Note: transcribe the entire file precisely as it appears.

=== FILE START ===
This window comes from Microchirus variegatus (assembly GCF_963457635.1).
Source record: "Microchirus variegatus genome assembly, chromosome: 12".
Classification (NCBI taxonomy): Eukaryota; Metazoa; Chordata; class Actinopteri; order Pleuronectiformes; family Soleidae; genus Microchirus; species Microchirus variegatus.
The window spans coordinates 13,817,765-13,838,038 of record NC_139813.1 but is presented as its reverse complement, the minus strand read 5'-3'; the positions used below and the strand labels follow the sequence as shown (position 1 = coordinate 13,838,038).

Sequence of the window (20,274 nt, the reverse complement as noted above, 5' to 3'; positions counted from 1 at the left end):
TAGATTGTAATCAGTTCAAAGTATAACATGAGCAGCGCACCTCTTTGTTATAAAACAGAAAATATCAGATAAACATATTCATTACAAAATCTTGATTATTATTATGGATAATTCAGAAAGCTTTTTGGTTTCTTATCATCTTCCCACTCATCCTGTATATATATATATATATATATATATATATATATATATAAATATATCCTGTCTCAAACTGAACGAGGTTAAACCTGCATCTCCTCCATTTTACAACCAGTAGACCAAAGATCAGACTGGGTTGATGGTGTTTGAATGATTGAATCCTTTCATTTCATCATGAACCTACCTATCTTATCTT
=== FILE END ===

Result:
This window comes from Microchirus variegatus (assembly GCF_963457635.1).
Source record: "Microchirus variegatus genome assembly, chromosome: 12".
Classification (NCBI taxonomy): Eukaryota; Metazoa; Chordata; class Actinopteri; order Pleuronectiformes; family Soleidae; genus Microchirus; species Microchirus variegatus.
The window spans coordinates 13,817,765-13,838,038 of record NC_139813.1 but is presented as its reverse complement, the minus strand read 5'-3'; the positions used below and the strand labels follow the sequence as shown (position 1 = coordinate 13,838,038).

Sequence of the window (20,274 nt, the reverse complement as noted above, 5' to 3'; positions counted from 1 at the left end):
TAGATTGTAATCAGTTCAAAGTATAACATGAGCAGCGCACCTCTTTGTTATAAAACAGAAAATATCAGATAAACATATTCATTACAAAATCTTGATTATTATTATGGATAATTCAGAAAGCTTTTTGGTTTCTTATCATCTTCCCACTCATCCTGTATATATATATATATATATATATATATATATATATATAAATATATCCTGTCTCAAACTGAACGAGGTTAAACCTGCATCTCCTCCATTTTACAACCAGTAGACCAAAGATCAGACTGGGTTGATGGTGTTTGAATGATTGAATCCTTTCATTTCATCATGAACCTACCTATCTTATCTT